Giving Compass' Take:
- Adam M. Doyno discusses the importance of keeping up momentum on data- and science-driven public health funding.
- Why are public health institutions underfunded? What can donors and funders do to help?
- Read more about the public health sector.
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It’s a haunting irony that New Yorkers and the nation have crossed the second anniversary of the COVID-19 lockdowns just as the Senate Committee on Health, Education, Labor and Pensions (HELP) has recommended the PREVENT Pandemics Act to the full Senate—but without a firm commitment to fund it. Can we hope for a bipartisan, sensible outcome that supports a unified response to future crises by funding infectious disease surveillance, forecasting, and preparedness centers?
Indeed, the nearly one million deaths in the United States and six million deaths worldwide to date call for a paradigm shift in which science- and data-driven public health becomes a leading investment focus for government, foundations, and individual donors.
The need for public health funding is as great as it ever has been. Enormous global emergencies are looming—with the spread of COVID-19, polio, and other viruses among Ukrainian refugees as one tragic possibility. There is an urgent need for public health institutions to transform their learnings about COVID-19, Ebola, HIV, and other deadly illnesses into guideposts for preventing or responding to the next pandemic.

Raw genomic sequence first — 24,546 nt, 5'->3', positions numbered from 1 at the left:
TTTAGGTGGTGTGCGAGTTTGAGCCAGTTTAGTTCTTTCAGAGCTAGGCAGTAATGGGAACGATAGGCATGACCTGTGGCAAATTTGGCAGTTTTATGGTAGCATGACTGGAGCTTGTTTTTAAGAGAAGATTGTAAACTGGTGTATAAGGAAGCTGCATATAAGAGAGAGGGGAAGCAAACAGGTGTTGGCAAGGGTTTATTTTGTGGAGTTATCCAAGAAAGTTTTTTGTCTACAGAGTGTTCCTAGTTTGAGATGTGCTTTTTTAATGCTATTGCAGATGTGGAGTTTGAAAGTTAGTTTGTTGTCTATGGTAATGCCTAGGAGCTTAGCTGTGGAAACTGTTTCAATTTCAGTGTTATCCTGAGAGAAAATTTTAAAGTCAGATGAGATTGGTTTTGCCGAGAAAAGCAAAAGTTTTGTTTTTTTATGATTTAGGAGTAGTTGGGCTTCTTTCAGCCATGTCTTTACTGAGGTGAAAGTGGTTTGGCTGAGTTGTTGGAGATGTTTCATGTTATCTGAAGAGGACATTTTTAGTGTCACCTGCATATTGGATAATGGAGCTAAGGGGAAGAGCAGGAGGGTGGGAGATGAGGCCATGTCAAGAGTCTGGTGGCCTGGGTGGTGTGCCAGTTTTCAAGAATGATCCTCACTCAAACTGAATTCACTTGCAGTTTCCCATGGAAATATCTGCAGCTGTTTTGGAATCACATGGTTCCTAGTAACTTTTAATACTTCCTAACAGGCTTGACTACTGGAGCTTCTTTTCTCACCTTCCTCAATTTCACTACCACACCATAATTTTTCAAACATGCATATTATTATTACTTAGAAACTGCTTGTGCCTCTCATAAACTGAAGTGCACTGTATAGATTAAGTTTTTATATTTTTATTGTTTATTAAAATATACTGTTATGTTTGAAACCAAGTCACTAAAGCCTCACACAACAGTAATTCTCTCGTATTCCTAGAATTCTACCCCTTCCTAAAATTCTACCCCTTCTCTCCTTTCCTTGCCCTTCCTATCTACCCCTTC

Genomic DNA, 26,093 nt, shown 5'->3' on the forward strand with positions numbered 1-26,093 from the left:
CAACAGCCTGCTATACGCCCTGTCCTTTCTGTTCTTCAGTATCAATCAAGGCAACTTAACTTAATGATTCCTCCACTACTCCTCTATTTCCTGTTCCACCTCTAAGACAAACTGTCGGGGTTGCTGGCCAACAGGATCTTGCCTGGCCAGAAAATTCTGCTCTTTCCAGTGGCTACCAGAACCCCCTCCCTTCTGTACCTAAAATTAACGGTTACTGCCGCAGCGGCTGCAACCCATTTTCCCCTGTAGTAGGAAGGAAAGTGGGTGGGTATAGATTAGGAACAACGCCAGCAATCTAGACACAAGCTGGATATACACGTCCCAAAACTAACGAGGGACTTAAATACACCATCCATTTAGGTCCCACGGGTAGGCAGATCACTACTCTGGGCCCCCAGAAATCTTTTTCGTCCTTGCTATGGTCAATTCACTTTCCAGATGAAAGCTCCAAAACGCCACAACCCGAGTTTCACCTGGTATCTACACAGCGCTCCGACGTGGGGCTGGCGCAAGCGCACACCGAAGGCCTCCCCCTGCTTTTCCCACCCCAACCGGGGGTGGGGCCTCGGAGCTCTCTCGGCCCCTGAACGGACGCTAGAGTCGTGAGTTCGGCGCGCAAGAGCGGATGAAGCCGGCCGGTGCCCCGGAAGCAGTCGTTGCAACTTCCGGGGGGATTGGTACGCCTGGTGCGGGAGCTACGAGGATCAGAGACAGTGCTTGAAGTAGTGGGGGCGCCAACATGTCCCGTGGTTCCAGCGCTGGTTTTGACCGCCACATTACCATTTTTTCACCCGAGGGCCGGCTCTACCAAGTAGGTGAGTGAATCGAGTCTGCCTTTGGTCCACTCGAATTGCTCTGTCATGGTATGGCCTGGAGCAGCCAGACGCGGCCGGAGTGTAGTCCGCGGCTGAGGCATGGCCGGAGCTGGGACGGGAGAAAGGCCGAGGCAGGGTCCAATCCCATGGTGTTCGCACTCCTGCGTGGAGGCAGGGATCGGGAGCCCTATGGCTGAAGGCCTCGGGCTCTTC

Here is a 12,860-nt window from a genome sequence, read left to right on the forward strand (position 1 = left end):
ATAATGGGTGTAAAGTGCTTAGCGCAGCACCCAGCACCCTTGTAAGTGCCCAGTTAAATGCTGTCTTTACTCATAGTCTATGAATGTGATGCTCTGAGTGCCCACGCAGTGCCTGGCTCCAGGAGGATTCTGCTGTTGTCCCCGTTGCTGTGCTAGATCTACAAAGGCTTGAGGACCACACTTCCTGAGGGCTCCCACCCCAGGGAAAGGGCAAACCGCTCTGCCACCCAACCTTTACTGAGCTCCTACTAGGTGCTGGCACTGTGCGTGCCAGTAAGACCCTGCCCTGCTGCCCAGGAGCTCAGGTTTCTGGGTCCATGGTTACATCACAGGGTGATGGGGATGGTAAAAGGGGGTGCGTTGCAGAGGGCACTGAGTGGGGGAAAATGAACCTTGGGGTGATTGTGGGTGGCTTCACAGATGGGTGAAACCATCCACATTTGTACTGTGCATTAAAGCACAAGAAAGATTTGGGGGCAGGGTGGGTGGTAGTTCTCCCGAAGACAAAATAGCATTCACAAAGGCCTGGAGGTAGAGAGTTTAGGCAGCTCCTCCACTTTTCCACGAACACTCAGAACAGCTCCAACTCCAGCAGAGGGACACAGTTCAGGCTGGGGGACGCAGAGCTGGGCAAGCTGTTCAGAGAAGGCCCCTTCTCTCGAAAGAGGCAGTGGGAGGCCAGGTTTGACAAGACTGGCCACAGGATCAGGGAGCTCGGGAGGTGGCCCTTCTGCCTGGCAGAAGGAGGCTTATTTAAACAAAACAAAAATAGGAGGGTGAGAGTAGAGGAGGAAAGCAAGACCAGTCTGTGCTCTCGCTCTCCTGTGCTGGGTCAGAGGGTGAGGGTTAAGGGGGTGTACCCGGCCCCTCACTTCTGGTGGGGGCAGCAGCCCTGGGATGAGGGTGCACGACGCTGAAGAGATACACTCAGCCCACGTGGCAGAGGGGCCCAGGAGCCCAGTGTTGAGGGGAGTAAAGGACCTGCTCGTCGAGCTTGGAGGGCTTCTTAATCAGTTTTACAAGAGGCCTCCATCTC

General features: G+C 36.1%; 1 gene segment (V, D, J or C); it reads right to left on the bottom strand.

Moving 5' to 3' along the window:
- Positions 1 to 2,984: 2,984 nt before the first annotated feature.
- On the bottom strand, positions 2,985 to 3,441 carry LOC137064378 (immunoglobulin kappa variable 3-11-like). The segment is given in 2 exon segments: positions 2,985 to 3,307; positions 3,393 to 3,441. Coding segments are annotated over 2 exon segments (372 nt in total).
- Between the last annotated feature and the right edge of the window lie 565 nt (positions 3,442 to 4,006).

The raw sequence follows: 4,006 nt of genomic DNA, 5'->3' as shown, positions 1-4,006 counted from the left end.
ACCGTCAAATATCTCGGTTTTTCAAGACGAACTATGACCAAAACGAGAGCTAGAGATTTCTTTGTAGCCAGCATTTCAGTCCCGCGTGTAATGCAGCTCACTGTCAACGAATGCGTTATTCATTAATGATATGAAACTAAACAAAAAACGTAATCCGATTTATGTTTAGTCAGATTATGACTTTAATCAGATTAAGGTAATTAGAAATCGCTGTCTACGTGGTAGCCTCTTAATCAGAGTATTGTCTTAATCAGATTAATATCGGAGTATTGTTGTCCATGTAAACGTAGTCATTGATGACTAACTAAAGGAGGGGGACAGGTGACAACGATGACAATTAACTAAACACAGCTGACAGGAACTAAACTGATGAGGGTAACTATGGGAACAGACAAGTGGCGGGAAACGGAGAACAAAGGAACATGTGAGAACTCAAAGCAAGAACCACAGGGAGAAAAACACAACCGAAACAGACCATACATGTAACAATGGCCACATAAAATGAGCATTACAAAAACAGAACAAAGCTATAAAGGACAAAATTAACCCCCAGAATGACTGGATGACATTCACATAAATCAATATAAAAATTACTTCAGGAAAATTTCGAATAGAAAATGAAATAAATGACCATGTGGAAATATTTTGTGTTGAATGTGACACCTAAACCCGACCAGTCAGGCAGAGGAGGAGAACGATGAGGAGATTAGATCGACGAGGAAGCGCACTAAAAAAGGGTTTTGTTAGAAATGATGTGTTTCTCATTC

Unfortunately, U.S. public health institutions have been underfunded for years. A new study led by researchers from the University of Pennsylvania and funded by the Rockefeller Foundation estimates that a complete overhaul of U.S. health and preparedness could cost $100 billion in the first year alone.
Last year, the Trust for America’s Health called for a modest $4.5 billion—outside of COVID-19 response efforts—to shore up the nation’s core public health capabilities in strengthening emergency preparedness, chronic disease and suicide prevention, health equity, and a diverse and highly skilled public health workforce. On the last point, years of budget cuts have left a shortage of 80,000 full-time public health staff to meet basic community health needs at the state and local levels, according to a research brief from the de Beaumont Foundation and the Public Health National Center for Innovations, a division of the Public Health Accreditation Board.